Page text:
This month marks the 40th anniversary of the May 1968 Paris Uprising. And it was last month when New York Times movie critic A. O. Scott wrote, "At least according to legend, the ‘events of May’—the strikes and disturbances that convulsed France in the spring of 1968—began at the movies." ("The Sprit of 68: What Godard and His Fellow Revolutionaries Still Have to Tell Us," April 27, NYT)
Serious Leftists think that the 1968 uprisings in France and the rest of the world have more to do with historical circumstance and the international context which made conditions ripe for rebellion—and even more so, with the active self conscious organizing efforts of countless individuals over many prior years and during those times, without which, nearly nothing would have happened—rather than with celluloid per se.
Indeed, the celluloid virtues of the era, like all the other tumultuous, virtuous features—were all both cause and effect in a diversely synergistic phenomenon rooted in everything from reaction to horrific war to outrage at domestic and campus repressiveness, ubiquitous hypocrisy, and daily life without daily liberation.
In October 1967 Che Guevara was captured and killed in Bolivia. On January 31, 1968, in the early morning of the lunar New Year holiday, The National Front for the Liberation of South Vietnam and the People’s Army of Vietnam launched the Tet Offensive. In France alone escalating student protests, worker strikes, and clashes with the police all together accelerated into a crescendo of uprising where more than 10 million people, took to the streets, turned society upside down, and then went back to their everyday lives.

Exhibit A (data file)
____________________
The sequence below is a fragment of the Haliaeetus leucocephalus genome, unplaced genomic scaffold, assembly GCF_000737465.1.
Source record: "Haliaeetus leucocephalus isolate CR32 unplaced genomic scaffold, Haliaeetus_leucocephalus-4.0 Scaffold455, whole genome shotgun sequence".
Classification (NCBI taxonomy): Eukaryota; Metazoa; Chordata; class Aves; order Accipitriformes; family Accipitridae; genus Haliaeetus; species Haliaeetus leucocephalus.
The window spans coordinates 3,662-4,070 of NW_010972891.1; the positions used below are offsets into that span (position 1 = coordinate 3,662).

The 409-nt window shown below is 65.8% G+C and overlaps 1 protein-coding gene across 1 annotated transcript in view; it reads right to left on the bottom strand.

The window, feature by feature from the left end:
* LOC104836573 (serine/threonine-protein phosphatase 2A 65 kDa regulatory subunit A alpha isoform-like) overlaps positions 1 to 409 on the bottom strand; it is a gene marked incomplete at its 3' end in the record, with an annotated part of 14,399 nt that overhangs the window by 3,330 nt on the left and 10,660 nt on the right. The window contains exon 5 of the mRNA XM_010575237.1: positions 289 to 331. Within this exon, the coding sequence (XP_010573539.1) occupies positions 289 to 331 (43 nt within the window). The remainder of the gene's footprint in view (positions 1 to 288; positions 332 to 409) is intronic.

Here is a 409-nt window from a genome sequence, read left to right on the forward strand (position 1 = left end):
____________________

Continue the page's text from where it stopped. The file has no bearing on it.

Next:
As much as I like movies and the shared experience of a public cinema, I have to object to Scott’s premise. Not only that, but what is the point of considering revolutionary movements and Cinema from the 60s and 70s if there is no connection made for today? Are we voyeurs or are we active citizens facing immense contemporary problems looking back to move forward?
Scott’s "The Spirit of 68" does not mention this century’s anti-corporate globalization movement, current Left organizing in Latin America, the fluctuations of today’s international anti-war movement, nor even how these themes may be playing out in today’s movies or their consequences for today’s Left.
Scott suggests that the February 9th, 1968 demoting of Henri Langlois from his role as president of the National Cinémathèque Francaise in Paris was the initial detonator of the uprising. Scott is not alone in suggesting this as a causal event. The internationally acclaimed film director Bernardo Bertolucci used the Cinémathèque, the demoting of Langlois, and Paris Uprising as the backdrop for his film "The Dreamers" (2003). The film is a combination of great music from Hendrix, Joplin, Dylan, and others—a homage to film history, sensuous cinematography, and Bertolucci’s trade mark (bizarre and ultimately sexist) psycho-sexual relations. Bertolucci even cast French New Wave actor Jean-Pierre Léaud to re-enact his 1968 reading of a Godard communiqué to the crowd outside the Cinémathèque protesting Langlois’ removal, which is interspersed in the movie with original news reel footage of the event.
Of course pretty much anyone in any domain of life could look at the period, find uprising bearing on their concerns, art, film, sport, war and peace, income, gender, race, and claim—wrongly, it as the main detonator based solely on it in fact being real and important. The actual French uprising began with campus battles over controlling rules bearing on relations among students, and particularly men and women, most accounts report—but that is not the same as saying this was the cause. The cause was, of course, a multifaceted reaction to war and imperialism, repression, and capitalism, daily life as people experienced it, and ideas floating all through society arising from years of organizing, and even, with a long view, decades of oppositional organizing.